Resistance by police to reform surprises Sheehy: The inquiry chairman outlines his case for changing conditions to Terry Kirby

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The Independent Online
THE POLICE were far more resistant to change in pay and conditions than had been anticipated by the Sheehy inquiry, its chairman said yesterday.

In a robust defence of its recommendations, Sir Patrick Sheehy, chairman of BAT Industries, acknowledged he was surprised at the reaction to the report, published last month.

He was disappointed at attacks based on only superficial reading and at the failure of critics to suggest alternatives to its recommendations on performance-related pay, fixed-term contracts, bonuses for chief officers and extending the retirement age from 55 to 60.

It was clear the police were less willing to change than he had believed. 'They all told us they wanted change and were willing to change . . . but then they say they do not like our report but are not prepared to say what it is they want instead. I am beginning to come to the conclusion that the police service is more resistant to change than we thought.'

The Police Federation, which organised last week's anti- Sheehy rally, was largely supported by an older generation, more opposed to change, he suggested. Younger, ambitious officers, particularly those in the fast stream and in chief officer rank, would be more happy with the report.

He recognised the recommendations would be modified. 'I see it as an enabling rather than a prescriptive report. It would be quite wrong . . . for the recommendations to be implemented to the letter.' But he added: 'All the major recommendations, one would hope, would be enacted in order to give chief constables the discretion they need.' It was correct, Sir Patrick said, for 30 per cent bonuses to be given to chief constables. Their present pay was low and under his report and the Home Office's own White Paper on police structural reforms, they would be given greater responsibilities. If the starting pay of pounds 10,600 for non-graduate probationers failed to attract new recruits, it should be increased.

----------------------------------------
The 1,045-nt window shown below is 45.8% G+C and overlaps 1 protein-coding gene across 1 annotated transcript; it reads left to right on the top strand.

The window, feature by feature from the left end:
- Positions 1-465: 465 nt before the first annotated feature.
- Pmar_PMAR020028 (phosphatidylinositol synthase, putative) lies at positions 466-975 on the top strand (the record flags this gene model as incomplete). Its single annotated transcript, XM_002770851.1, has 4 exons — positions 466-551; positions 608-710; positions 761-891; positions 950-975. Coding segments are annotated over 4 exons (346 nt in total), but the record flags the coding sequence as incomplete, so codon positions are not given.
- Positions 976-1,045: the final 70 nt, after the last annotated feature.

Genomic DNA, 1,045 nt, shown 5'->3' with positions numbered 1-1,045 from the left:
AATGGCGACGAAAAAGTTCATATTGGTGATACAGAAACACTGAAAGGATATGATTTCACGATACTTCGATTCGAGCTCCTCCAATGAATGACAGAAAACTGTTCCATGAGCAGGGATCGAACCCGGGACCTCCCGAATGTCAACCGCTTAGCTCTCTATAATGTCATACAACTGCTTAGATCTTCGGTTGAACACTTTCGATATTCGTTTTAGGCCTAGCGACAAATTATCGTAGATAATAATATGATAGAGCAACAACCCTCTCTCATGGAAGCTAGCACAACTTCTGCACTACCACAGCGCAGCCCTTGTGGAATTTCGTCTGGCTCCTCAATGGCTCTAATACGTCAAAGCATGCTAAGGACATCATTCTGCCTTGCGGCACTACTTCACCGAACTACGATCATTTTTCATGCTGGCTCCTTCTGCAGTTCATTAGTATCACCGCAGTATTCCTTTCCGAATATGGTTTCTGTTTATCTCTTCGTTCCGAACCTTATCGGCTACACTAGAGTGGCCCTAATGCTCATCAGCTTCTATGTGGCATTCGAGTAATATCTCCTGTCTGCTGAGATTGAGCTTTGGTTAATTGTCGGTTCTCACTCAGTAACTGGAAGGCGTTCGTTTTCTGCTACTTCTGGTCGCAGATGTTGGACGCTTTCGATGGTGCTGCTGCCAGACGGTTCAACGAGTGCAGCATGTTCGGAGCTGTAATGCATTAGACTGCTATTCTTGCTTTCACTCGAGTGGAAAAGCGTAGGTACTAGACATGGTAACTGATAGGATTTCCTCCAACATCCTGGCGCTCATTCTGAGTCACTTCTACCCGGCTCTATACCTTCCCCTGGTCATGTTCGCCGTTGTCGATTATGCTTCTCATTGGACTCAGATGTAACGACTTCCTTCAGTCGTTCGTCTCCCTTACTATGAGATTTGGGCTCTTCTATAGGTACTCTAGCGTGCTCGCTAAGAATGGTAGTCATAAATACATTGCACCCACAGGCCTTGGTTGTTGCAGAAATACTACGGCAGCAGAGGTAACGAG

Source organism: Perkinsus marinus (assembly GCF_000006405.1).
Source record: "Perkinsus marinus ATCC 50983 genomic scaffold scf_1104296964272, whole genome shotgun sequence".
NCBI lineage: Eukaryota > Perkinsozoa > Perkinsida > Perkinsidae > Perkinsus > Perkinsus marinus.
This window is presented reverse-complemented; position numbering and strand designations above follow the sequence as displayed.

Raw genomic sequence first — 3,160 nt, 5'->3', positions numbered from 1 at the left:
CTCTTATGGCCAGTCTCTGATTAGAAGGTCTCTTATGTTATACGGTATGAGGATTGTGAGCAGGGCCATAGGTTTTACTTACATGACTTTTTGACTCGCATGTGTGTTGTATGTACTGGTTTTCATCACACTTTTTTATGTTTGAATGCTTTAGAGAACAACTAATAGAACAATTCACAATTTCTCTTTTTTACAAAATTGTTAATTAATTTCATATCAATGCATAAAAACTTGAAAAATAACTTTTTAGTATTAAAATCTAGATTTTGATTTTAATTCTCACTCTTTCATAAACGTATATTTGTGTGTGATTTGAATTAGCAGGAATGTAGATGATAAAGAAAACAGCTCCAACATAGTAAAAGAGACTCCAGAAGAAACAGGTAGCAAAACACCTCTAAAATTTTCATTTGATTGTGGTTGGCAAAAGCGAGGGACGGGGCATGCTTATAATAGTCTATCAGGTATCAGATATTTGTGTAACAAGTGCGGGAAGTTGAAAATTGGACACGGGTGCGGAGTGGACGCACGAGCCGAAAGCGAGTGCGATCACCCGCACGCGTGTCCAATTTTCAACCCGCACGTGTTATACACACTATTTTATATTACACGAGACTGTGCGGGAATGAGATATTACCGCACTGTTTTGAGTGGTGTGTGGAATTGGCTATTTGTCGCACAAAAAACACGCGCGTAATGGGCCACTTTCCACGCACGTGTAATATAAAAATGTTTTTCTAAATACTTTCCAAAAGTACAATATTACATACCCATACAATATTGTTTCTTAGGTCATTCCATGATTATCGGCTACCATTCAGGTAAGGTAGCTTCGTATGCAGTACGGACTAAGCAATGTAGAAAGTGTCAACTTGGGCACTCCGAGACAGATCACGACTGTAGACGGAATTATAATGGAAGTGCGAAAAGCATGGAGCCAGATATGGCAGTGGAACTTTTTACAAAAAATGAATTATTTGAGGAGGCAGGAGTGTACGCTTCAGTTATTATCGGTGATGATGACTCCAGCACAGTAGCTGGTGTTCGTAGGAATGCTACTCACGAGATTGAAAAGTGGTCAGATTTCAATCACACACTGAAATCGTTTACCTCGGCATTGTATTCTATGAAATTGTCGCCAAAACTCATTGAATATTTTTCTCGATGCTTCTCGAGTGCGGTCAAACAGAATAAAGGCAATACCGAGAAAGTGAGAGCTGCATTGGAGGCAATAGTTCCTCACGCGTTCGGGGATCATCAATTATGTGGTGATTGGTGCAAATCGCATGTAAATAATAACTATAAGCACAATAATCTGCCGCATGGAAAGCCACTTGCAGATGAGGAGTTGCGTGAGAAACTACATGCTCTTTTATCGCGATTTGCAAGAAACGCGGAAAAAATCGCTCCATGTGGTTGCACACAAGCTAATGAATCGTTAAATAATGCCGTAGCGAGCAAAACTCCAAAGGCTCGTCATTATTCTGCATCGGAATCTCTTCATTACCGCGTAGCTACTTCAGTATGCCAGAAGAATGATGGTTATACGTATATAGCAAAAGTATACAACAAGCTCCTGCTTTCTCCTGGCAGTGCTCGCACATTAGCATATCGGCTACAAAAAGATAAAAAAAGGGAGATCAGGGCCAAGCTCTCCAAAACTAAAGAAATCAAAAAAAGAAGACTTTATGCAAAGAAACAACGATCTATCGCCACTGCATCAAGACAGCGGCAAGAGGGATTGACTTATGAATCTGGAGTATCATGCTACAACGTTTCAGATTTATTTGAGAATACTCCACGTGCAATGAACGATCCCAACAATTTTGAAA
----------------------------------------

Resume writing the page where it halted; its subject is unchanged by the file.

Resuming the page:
He stood firmly by the proposal to put officers on fixed- term contracts of 10 years followed by successive ones of five years; contracts gave protection not enjoyed in the private sector.

'Police are just ordinary persons with special powers. If we give them jobs for life, there is a tendency to feel special . . . which can affect their attitude to the public in a negative way.'

On performance-related pay, Sir Patrick believed about 10 to 15 per cent would not qualify for an annual increase; those who topped the scale would still qualify for bonuses under local discretion. Rejecting the argument that officers would not be rewarded for diligent but unspectacular service, such as patrolling rural areas, he said: 'We do not want individuals in one job for long periods. They should be able to move around to increase their earnings.'

Michael Howard, the Home Secretary, has said he cannot respond to the report until consultation ends in the autumn.

Sir Patrick refused to speculate whether Kenneth Clarke, the previous Home Secretary who apppointed him, would have been more supportive than Mr Howard.